Boston Bruins

By Ty Anderson,

It’s time for another Game 7 at TD Garden.

On top of some anxiety, stomach pain, and downright nauseous feelings any time a Maple Leaf crosses into the attacking zone, you pretty much know what to expect, and that’s some heartbreak from the Boston Bruins. By now, their history is well known. Since ‘09, the Bruins have won just three of their seven Game 7 games played at home.

That’s great for the record books, but also largely meaningless on Apr. 25, 2018.

When Scott Walker’s overtime goal knocked the Bruins out of the 2009 playoffs, David Pastrnak was two weeks away from celebrating his 13th birthday. Rick Nash was in Columbus, David Backes was in St. Louis, and Charlie McAvoy was a child. Same when the Bruins blew it against the Flyers in 2010. Actually, to be fair, McAvoy skated on Garden ice that year… as a member of Mark Messier’s Pee Wee Rangers team.

If I need to spell it out, let me: The past is the past, and there’s nothing about it that should legitimately make you feel anything but confident going into tonight.  

OK, so the core of this Bruins team has been in trouble before and lost, I’ll give you that.

Rask’s record in elimination games — 6-14 with an .884 save percentage — is not exactly enough to restore the faith of most of you, I know. But let’s go on immediate history for just a second: After absolutely sucking in Game 5, Rask rebounded with a 27-of-29 performance in Game 6. He honestly gave the Bruins half an hour to tie the game, headlined by stellar late-game stops on Kasperi Kapanen and Auston Matthews. 

And including the playoffs, Rask is 7-3-0 with a .923 save percentage in his last 10 starts coming after he took a loss in the prior game. And he’s stopped 58-of-61 shots (a .951 save percentage) in the two games following a loss this series.

The Bruins, as a team, have had just two prior stretches of at least three losses in a row this year. When skating in a game following two-straight defeats this season, the Bruins posted a 6-3 record and outscored teams 35-to-16 overall.

In other words, they’ve been among the best at not letting things fester.

“For us, you know, the message has been — we’ve respected, kind of, the process all year, but we use different terms — ‘Play the game in front of you,’” Bruins head coach Bruce Cassidy said. “I think we’ve done a good job of that. Tonight, we can’t get ahead of ourselves. Listen, the end goal is we need to win the hockey game, and we have manufactured wins all year with different people in the lineup, different circumstances, coming back on the road, scoring big in the first period, winning 2-1, whatever the situation dictates. Our guys know how to win, so that’s not the issue for us.

“It’s, “Okay, when the puck drops, play the shift in front of you. Do your job, trust the guy beside you. Execute.” I think, you know, we need to execute well in these games, and, mentally, you’ve got to be in the right spot to do that.”

Cassidy believes he’s put his team in a position to do just that, too.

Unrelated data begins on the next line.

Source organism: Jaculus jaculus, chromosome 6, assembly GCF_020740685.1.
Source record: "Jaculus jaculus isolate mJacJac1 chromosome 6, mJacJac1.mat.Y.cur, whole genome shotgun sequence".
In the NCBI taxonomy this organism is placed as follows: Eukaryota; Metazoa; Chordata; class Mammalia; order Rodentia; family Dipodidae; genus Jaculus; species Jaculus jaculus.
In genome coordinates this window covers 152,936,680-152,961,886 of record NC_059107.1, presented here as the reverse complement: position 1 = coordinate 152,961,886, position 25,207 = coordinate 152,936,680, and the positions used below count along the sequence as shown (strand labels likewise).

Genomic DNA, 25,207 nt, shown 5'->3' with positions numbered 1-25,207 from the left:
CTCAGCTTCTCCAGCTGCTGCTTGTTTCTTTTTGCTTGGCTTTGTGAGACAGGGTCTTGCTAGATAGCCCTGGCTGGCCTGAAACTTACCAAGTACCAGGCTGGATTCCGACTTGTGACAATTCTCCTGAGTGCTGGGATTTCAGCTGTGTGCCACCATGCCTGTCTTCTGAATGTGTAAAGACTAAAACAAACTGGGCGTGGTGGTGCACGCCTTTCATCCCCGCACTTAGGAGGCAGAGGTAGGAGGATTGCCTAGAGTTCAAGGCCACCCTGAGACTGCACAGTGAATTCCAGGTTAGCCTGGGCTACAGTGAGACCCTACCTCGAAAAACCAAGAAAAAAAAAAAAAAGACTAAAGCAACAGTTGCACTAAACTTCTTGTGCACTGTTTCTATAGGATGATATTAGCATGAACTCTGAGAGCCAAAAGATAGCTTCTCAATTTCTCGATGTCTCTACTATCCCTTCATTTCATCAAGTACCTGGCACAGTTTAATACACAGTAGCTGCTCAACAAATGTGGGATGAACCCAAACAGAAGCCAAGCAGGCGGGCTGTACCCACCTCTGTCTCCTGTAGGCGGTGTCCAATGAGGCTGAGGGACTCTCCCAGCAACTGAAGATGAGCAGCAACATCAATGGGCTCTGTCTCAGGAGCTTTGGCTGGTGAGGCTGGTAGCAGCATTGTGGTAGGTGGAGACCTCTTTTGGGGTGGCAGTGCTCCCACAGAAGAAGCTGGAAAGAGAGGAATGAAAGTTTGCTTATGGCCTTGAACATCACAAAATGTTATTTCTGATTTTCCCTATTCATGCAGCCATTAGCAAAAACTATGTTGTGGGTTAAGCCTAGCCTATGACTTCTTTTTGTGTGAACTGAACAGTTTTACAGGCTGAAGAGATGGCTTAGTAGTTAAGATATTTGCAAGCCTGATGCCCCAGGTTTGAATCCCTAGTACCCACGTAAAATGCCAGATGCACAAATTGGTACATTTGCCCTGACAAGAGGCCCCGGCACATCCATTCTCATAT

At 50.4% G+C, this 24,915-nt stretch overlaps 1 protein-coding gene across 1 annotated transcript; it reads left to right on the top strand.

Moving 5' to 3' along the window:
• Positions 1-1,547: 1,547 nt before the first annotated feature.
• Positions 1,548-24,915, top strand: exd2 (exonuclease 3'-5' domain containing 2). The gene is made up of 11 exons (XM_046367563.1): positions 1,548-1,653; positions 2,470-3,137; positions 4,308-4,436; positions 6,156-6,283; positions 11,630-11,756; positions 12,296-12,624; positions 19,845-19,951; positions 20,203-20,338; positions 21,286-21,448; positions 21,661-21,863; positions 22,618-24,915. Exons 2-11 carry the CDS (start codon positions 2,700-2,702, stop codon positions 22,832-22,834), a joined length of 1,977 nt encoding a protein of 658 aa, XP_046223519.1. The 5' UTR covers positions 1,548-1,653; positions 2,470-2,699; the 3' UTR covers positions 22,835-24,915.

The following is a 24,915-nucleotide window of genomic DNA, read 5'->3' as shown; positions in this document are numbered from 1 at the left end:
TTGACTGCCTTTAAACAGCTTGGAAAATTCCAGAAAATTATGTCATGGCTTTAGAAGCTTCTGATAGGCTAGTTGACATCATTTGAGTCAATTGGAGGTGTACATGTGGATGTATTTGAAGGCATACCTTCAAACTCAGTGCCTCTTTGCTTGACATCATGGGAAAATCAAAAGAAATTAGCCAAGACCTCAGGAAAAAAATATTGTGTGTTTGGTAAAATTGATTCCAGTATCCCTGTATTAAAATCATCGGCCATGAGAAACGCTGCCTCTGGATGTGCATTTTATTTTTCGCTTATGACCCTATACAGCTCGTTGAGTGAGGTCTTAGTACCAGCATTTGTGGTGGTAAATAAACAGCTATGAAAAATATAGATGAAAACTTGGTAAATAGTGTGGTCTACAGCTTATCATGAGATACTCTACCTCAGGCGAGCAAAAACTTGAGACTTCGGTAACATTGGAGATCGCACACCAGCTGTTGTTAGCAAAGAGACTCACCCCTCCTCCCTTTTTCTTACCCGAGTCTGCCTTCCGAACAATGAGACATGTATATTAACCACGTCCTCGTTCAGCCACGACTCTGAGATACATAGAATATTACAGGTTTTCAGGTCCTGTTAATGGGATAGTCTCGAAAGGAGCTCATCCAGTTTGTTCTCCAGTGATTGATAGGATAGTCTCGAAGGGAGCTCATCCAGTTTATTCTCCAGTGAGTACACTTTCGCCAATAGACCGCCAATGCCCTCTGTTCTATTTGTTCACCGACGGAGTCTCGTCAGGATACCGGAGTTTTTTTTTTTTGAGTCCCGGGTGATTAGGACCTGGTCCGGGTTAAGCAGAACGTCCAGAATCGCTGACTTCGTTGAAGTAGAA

He’s reunited the Jake DeBrusk-David Krejci-Rick Nash trio on his second line, and plugged Danton Heinen to the left of Riley Nash and David Backes on line three. His first and fourth lines — two absolute constants in terms of their performance and delivering in big moments — will remain untouched. Same for his defensive pairings, which will feature a puckmover paired with a defense-first talent, even in a series where stretch passes have proven deadly.

“I think the team that changes the least for Game 7 is probably going to be the one that wins,” Bruins forward David Backes offered this morning. “We can’t throw everything out the window and try something new for Game 7. We gotta stick to our principles. We just gotta get the results and finish plays off when we get those looks.”

There should be confidence in what the Bruins have done to this point, too.

With the exception of Game 4, the Bruins have been the dominant team in this series. They’ve consistently pinned the Maple Leafs in their own zone and forced Frederik Andersen to stand on his head just to give the Leafs a chance. This plays to the B’s, a puck-possession based team, advantage, especially with the benefit of last change in Boston.

This gives the Bruins the benefit of putting the Bergeron line — a trio that scored a combined 99 goals in the regular season — out there after the Leafs go to their icing-heavy ways. Or when they see that Toronto is going with their fourth line or third defensive pairing at key moments. This, again, plays to the Black and Gold’s advantage.

But with all that said, the Bruins know there’s pressure on their squad. I mean, how could there not be? You’re talking about a Game 7 in a series you began with a 2-0 lead, held a 3-1 lead, and then failed on two attempted knockouts in the last five days alone. But pressure doesn’t mean you automatically crack, and Cassidy told his players exactly that.

“Pressure can’t become a word you fear, you know. It just can’t,” Cassidy added. “You’ve got to play, and I think we’ve prepared ourselves well. This is the 89th time this year we’re going out on the ice to play a hockey game, so we’re ready. We have the information. We’ve just got to get out there and execute.”

It just so happens that a Game 7 at TD Garden is where that execution is going to have to be delivered.

A situation these Bruins would happily take regardless of any sort of history.

Ty Anderson is a digital producer for Any opinions expressed do not necessarily reflect those of 98.5 The Sports Hub, Beasley Media Group, or any subsidiaries. Have a news tip, question, or comment for Ty? Follow him on Twitter @_TyAnderson.